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Johannes BRAHMS (1833-1897)
Die schöne Magelone op.33 (including a narration of Tieck’s novella from which the poems are drawn)
Inge Borkh (reciter), Konrad Jarnot (Baritone), Carl-Heinz März (piano)
Recorded 4th-6th April and 28th August 2002 in Studios 2 and 6 of the Bavarian Radio
ORFEO C 050 041 A [77:12]


This looks like a good idea if you have perfect German (I haven’t). The problem with Brahms’s one song cycle has always been that the poems offer a commentary on the various stages of a fairly involved story of love, magic and chivalry set in the middle ages, but you cannot follow the story just through the poems, as you can those of the great cycles of Schubert and Schumann, which in any case deal in much more direct, personal emotions. With a CD, of course, you can read the story in the booklet, and of the various alternatives around, that by Andreas Schmidt and Helmut Deutsch in CPO’s complete Brahms Lieder Edition (Vol. 3), for one, provide this.

Alternatively, you can have somebody to read the text of the novella by Tieck so that the songs are slotted into context. Unfortunately, just to limit the attractions of this present disc fairly and squarely to the German-speakers-only club, Orfeo have had the bright idea of publishing the texts and translations of the songs but not of the recitations, preferring to devote the available space in the booklet to a detailed review of the performances (I must point out again that it is not credible for a CD booklet to include a rave review of the performance if only because it would be unthinkable to express in such a place the opposite view. If you can find me a single CD booklet which contains commentary on the lines of "Messrs. X and Y were well below form on a cold and foggy morning and became increasingly grumpy as the sessions wore on. Only the skilled diplomacy of the producer in the face of increasing demands to ‘call the whole bloody thing off’ ensured that a performance of sorts was set down", well then, I’ll eat my hat).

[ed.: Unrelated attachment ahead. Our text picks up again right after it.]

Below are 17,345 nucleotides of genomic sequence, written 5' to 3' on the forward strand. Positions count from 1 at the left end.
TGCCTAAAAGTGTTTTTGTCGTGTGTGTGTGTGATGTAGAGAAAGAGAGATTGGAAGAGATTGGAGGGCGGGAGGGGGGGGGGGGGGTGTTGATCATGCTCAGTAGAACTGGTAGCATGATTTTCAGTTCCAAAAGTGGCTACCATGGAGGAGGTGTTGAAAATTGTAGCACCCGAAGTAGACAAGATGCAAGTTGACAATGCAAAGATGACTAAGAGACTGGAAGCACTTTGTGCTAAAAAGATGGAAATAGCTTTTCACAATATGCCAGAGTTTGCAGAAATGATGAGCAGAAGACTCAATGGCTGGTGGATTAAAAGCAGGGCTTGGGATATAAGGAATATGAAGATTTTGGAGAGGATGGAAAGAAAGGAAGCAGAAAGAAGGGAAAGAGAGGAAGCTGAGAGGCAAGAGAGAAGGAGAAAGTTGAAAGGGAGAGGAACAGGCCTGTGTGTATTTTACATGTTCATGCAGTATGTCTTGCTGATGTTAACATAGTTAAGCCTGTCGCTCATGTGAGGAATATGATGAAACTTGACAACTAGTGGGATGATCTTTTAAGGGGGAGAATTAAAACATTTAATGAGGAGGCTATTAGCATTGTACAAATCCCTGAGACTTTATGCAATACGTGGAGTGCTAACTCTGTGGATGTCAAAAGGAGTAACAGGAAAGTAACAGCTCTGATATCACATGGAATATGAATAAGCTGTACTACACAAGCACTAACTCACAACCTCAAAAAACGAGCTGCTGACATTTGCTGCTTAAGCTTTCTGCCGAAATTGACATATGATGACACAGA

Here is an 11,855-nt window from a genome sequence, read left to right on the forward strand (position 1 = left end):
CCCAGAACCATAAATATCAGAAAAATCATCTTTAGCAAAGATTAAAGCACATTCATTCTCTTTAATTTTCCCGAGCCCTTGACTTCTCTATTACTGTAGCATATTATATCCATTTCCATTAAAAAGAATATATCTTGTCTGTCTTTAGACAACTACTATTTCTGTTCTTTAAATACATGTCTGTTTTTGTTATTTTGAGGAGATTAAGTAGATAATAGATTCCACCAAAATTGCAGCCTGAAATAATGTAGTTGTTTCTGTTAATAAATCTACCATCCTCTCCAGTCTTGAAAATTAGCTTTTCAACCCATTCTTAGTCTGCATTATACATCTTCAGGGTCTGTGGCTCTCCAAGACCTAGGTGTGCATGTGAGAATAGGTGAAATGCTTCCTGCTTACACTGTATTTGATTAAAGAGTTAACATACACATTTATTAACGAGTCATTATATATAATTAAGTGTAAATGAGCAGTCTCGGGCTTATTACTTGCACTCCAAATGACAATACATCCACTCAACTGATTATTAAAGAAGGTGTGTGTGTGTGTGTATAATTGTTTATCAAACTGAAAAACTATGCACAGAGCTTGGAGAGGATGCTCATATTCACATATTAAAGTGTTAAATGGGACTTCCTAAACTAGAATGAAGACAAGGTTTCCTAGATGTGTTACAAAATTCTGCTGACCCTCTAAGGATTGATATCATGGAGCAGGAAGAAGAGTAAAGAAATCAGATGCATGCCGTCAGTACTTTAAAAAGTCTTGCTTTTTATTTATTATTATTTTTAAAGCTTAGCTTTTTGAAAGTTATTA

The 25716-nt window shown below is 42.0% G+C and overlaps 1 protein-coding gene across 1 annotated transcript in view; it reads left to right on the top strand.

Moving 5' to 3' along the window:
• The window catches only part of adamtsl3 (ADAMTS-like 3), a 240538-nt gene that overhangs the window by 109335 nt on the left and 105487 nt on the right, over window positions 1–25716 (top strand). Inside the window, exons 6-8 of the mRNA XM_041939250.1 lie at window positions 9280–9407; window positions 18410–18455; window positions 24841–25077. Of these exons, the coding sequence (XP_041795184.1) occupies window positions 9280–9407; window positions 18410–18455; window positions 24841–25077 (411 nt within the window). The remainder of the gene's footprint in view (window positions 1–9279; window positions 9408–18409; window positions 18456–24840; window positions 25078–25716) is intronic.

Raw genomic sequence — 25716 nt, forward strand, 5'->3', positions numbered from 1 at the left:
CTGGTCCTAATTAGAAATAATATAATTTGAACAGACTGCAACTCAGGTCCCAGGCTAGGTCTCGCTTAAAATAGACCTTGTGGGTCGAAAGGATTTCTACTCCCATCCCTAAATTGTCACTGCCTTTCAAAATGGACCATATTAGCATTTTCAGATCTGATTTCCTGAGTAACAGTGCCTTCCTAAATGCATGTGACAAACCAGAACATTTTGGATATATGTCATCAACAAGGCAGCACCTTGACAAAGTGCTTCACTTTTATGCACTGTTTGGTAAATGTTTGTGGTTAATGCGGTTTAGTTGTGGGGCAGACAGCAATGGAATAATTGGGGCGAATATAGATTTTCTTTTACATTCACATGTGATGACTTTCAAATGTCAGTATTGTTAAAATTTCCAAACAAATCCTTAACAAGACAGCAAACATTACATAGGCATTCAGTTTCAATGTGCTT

However, if non-German speakers have by now concluded that this is not for them, I am not so sure. Obviously, a certain interest lies in hearing the voice of Inge Borkh, a retired Swiss soprano once famous for her involved interpretations of the more dramatic roles of Richard Strauss and still active as a teacher. There is music still in her voice, even if she is not singing, and her expressionist manner certainly makes you wish to know what it is all about.

But even more, because the performance of the songs is quite extraordinarily fine. I realise that Orfeo themselves have also issued the legendary Salzburg performance in 1970 by Dietrich Fischer-Dieskau and Sviatoslav Richter and on one level this may be impossible to match – Richter’s tonal shading at the beginning of no.3, for example, is the sort of thing other pianists, even great ones, may despair of ever approaching – and the great baritone’s voice retains its rare beauty even under dramatic pressure. But Jarnot and März are also fine artists and they remind us that this cycle was the work of a still youthful Brahms, intent on recapturing the spirit of a romantic fairy story he had loved since his childhood. While other performances make the usual serious Brahmsian sounds, this one avoids being shackled to the image of the adult composer. The booklet’s comparison of Brahms’s world here with that of the Magic Flute sounds credible in this performance, less so with others. So in the end, even if you are not a German speaker (and you can always programme just the music), I have to recommend this version above the others. But try to find the story on Internet somewhere.

Christopher Howell

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